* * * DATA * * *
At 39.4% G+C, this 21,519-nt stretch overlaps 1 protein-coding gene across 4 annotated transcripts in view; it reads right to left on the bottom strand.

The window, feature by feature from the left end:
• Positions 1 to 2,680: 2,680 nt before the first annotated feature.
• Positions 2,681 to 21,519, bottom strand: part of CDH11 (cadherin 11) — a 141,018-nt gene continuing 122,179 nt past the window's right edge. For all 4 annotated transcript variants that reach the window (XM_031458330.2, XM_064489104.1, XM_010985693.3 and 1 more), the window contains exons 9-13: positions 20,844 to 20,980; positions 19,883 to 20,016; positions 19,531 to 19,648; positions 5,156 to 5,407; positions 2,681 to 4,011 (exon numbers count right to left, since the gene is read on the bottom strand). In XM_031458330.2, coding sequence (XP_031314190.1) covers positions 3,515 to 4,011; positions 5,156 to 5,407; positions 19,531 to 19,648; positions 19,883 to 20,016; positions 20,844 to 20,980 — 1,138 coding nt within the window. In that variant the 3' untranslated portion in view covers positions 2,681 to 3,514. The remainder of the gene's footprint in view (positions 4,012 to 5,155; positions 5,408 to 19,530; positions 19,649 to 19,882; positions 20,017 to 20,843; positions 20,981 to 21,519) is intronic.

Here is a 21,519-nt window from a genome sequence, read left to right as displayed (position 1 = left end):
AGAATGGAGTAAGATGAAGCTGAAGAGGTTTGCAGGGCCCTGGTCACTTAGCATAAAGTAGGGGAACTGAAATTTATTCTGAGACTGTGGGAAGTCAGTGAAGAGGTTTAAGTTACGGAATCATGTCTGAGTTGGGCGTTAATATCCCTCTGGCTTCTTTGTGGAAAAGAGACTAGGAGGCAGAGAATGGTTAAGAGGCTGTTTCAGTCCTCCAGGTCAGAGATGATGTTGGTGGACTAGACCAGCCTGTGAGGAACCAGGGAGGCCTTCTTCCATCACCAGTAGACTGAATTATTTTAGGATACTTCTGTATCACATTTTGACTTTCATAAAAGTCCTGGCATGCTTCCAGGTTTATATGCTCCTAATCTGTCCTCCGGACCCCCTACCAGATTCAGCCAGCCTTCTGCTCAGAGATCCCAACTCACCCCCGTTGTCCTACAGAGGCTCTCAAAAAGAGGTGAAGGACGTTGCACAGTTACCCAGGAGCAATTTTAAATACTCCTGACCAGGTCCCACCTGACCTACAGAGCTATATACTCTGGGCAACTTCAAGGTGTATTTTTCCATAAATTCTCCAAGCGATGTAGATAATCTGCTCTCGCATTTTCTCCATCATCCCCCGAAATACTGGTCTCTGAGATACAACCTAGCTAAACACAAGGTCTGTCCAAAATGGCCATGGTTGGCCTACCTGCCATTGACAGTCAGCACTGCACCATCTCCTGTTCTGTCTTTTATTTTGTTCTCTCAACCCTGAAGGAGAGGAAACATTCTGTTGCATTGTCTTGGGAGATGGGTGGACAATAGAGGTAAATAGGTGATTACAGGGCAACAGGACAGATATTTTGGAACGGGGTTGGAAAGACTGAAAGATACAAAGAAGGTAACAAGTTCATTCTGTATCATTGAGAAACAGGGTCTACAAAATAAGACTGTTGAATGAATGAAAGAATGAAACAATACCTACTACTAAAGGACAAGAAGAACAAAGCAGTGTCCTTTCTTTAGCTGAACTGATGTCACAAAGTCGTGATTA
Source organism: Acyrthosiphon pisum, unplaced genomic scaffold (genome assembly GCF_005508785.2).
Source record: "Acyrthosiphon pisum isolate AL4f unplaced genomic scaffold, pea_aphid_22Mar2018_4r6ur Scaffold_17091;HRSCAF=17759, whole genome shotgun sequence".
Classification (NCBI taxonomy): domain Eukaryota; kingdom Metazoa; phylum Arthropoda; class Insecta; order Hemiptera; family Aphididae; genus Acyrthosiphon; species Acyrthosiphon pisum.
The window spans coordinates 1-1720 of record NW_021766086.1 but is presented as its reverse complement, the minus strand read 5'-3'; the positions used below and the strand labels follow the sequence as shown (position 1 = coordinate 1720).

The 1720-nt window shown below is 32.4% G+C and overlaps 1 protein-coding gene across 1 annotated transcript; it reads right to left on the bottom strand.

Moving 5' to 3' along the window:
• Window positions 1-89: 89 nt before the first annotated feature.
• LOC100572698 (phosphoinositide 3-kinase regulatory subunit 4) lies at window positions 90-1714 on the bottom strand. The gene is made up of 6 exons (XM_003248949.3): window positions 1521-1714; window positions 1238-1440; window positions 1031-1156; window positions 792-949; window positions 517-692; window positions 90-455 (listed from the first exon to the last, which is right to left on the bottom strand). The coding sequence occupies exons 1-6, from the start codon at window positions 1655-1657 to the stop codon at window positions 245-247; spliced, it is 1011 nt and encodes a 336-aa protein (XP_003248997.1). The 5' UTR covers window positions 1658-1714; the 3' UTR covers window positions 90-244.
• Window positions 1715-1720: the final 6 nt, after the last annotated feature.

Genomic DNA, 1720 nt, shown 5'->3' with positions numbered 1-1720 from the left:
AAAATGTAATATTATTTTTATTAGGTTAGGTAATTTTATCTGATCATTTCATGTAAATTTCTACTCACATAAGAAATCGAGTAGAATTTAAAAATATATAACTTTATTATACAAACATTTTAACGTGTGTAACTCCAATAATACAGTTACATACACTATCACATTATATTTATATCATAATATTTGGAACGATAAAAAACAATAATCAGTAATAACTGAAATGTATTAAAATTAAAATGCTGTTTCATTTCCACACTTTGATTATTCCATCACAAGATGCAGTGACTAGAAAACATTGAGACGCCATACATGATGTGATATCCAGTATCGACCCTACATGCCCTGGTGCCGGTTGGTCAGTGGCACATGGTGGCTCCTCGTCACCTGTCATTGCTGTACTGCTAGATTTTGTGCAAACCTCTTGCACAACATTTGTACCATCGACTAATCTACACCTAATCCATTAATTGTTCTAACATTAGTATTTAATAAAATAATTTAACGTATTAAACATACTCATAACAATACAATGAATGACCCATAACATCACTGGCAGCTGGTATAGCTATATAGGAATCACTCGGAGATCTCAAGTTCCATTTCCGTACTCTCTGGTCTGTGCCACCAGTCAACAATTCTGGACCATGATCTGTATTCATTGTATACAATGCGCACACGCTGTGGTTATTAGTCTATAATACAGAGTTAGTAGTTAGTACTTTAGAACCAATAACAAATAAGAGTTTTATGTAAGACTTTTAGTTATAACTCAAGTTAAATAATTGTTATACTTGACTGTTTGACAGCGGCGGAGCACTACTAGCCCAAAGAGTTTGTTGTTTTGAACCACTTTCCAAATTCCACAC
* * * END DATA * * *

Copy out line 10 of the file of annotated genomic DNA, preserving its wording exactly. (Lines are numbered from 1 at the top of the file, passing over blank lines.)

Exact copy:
The window spans coordinates 1-1720 of record NW_021766086.1 but is presented as its reverse complement, the minus strand read 5'-3'; the positions used below and the strand labels follow the sequence as shown (position 1 = coordinate 1720).